Former AG Barr Reportedly Threatened to Quit If Trump Fired FBI Director Wray

Former AG Barr Reportedly Threatened to Quit If Trump Fired FBI Director Wray bill barr stands at podium in briefing room Then-U.S. Attorney General Bill Barr holds a news conference at the Department of Justice Dec. 21, 2020, in Washington, D.C. (Michael Reynolds-Pool/Getty Images)

By Charlie McCarthy | Monday, 10 May 2021 08:05 AM

Former Attorney General Bill Barr threatened to quit if then-President Donald Trump fired FBI Director Chris Way, it was reported Sunday.

According to the Business Insider, a previously unreported incident was seen as the closest Wray came to being fired during the Trump administration.

Soon after Barr arrived at the White House one day last spring, top Trump aide Johnny McEntee whisked the attorney general into the Roosevelt Room to introduce him to Bill Evanina, a top counterintelligence official in the administration and former FBI employee.

Barr quickly realized Evanina was being presented as a replacement for Wray, whom the president had publicly criticized and considered firing.

The White House plan also included replacing then-Deputy FBI Director David Bowdich with controversial Trump national security advisor Kash Patel.

Barr threatened to resign in protest, according to a person briefed on the matter.

Wray, nominated by Trump to replace James Comey in 2017, seemed to be on shaky ground with the former president almost from the outset of taking over the FBI.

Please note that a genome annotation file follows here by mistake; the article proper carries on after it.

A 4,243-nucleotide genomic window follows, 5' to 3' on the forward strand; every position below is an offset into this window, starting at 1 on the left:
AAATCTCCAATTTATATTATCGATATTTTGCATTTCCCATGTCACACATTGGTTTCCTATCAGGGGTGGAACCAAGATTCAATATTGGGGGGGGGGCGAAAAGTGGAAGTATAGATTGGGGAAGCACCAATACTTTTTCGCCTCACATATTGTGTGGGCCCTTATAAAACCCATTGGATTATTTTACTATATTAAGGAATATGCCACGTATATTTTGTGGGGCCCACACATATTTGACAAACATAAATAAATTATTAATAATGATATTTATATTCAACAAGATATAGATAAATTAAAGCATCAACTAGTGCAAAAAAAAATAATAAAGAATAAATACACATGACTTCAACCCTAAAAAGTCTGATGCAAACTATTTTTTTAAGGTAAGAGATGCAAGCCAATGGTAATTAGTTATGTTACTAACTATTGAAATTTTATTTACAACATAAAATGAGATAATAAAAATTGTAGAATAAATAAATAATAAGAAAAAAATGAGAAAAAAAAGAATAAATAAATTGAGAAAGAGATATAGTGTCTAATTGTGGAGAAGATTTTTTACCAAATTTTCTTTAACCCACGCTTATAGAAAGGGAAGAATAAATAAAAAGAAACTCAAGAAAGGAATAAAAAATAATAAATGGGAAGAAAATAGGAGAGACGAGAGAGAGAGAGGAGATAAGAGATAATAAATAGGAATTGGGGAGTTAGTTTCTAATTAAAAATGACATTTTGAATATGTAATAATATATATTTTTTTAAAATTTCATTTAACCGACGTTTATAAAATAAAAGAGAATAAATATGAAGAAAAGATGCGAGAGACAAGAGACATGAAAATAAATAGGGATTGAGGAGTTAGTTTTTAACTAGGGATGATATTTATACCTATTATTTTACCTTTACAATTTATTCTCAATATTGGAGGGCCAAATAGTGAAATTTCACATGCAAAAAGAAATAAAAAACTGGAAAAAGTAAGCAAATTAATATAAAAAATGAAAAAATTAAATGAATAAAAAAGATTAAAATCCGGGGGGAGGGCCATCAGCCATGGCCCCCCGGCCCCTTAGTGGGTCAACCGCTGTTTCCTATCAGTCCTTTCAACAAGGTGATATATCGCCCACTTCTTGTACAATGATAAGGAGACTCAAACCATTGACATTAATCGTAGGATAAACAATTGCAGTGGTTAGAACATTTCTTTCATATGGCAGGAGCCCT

He refused to fire Andrew McCabe, who had been acting FBI director following Comey, and even threatened to quit over the issue. Trump later publicly expressed disappointment over Wray’s statements about antifa, voter fraud, and Russia's election interference efforts.

Trump became angered after Wray refused to open a federal investigation into Hunter Biden's former business dealings or to remove bureau officials connected to the Russia investigation, the Washington Examiner reported.

The then-president said "the jury is still out" on Wray, and "let’s see what happens with him," while noting that he would leave Barr to decide Wray's fate.

Barr, however, strengthened his relationship with Wray. The two men had weekly lunches and worked together in responding to the widespread social unrest that followed George Floyd's killing in police custody last year.

Now, the 54-year-old Wray remains in his job under President Joe Biden and an administration seemingly less volatile than Trump and his White House.

"He'll have more time to devote to the types of things that the FBI director historically has focused on, as opposed to Twitter storms and the latest tantrum or eruption from the White House," said Charlie Steele, who served as former FBI Director Robert Mueller's chief of staff from 2004 to 2006.

Wray is less than halfway into a 10-year term as director.

"He comes to the job with a good deal of relevant experience. The norm is that an FBI director serves his full 10-year term. That was [breached] in the Trump administration," said Jamie Gorelick, a former deputy attorney general in the Clinton administration. "The attorney general testified that he wanted to reaffirm the norms that have served the department so well, and I'm sure this is one of them."

Wray now works with Attorney General Merrick Garland, whose style is more soft-spoken than Barr, who was nicknamed "the Buffalo" for his brash style.

"Barr is a force of nature and pure id," a former Justice Department official said. "Garland may be finding himself having a similar experience to Wray's: They're thoughtful, reserved institutionalists who are doing their best to guide institutions they cherish through a highly politically-charged time in our nation's history, having to navigate the currents in both directions."

Wray currently is working with a Justice Department investigating Trump allies such as Rep. Matt Gaetz, R-Fla., and Rudy Giuliani.

Original Article